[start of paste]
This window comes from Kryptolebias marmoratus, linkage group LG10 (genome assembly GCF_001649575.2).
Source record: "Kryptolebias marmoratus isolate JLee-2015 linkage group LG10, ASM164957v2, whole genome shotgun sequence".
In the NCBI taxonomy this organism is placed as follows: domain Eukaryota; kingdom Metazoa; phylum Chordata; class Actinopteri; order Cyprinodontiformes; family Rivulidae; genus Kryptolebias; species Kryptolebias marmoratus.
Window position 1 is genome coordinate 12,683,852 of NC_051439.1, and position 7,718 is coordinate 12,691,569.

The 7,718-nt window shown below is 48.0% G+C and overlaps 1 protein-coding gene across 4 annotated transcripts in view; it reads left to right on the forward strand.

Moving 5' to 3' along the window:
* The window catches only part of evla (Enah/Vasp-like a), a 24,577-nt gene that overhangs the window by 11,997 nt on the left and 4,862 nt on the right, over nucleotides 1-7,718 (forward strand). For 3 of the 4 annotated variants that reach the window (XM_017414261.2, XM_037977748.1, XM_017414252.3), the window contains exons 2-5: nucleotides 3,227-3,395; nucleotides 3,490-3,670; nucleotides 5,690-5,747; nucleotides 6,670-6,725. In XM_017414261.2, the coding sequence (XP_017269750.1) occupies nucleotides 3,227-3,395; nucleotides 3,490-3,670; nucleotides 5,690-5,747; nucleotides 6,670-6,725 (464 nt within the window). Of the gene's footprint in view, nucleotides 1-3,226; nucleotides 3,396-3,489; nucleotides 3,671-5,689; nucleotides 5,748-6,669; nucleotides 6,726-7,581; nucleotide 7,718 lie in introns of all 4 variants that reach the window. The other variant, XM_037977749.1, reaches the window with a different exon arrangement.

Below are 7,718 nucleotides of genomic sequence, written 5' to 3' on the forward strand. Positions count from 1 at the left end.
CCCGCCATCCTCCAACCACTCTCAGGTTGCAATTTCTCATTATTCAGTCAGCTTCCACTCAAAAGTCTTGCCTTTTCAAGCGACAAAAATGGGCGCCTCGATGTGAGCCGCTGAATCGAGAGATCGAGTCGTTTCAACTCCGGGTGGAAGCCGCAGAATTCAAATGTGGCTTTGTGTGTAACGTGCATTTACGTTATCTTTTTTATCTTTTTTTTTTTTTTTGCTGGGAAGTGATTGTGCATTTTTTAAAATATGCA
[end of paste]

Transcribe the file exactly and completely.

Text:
This window comes from Kryptolebias marmoratus, linkage group LG10 (genome assembly GCF_001649575.2).
Source record: "Kryptolebias marmoratus isolate JLee-2015 linkage group LG10, ASM164957v2, whole genome shotgun sequence".
In the NCBI taxonomy this organism is placed as follows: domain Eukaryota; kingdom Metazoa; phylum Chordata; class Actinopteri; order Cyprinodontiformes; family Rivulidae; genus Kryptolebias; species Kryptolebias marmoratus.
Window position 1 is genome coordinate 12,683,852 of NC_051439.1, and position 7,718 is coordinate 12,691,569.

The 7,718-nt window shown below is 48.0% G+C and overlaps 1 protein-coding gene across 4 annotated transcripts in view; it reads left to right on the forward strand.

Moving 5' to 3' along the window:
* The window catches only part of evla (Enah/Vasp-like a), a 24,577-nt gene that overhangs the window by 11,997 nt on the left and 4,862 nt on the right, over nucleotides 1-7,718 (forward strand). For 3 of the 4 annotated variants that reach the window (XM_017414261.2, XM_037977748.1, XM_017414252.3), the window contains exons 2-5: nucleotides 3,227-3,395; nucleotides 3,490-3,670; nucleotides 5,690-5,747; nucleotides 6,670-6,725. In XM_017414261.2, the coding sequence (XP_017269750.1) occupies nucleotides 3,227-3,395; nucleotides 3,490-3,670; nucleotides 5,690-5,747; nucleotides 6,670-6,725 (464 nt within the window). Of the gene's footprint in view, nucleotides 1-3,226; nucleotides 3,396-3,489; nucleotides 3,671-5,689; nucleotides 5,748-6,669; nucleotides 6,726-7,581; nucleotide 7,718 lie in introns of all 4 variants that reach the window. The other variant, XM_037977749.1, reaches the window with a different exon arrangement.

Below are 7,718 nucleotides of genomic sequence, written 5' to 3' on the forward strand. Positions count from 1 at the left end.
CCCGCCATCCTCCAACCACTCTCAGGTTGCAATTTCTCATTATTCAGTCAGCTTCCACTCAAAAGTCTTGCCTTTTCAAGCGACAAAAATGGGCGCCTCGATGTGAGCCGCTGAATCGAGAGATCGAGTCGTTTCAACTCCGGGTGGAAGCCGCAGAATTCAAATGTGGCTTTGTGTGTAACGTGCATTTACGTTATCTTTTTTATCTTTTTTTTTTTTTTTGCTGGGAAGTGATTGTGCATTTTTTAAAATATGCA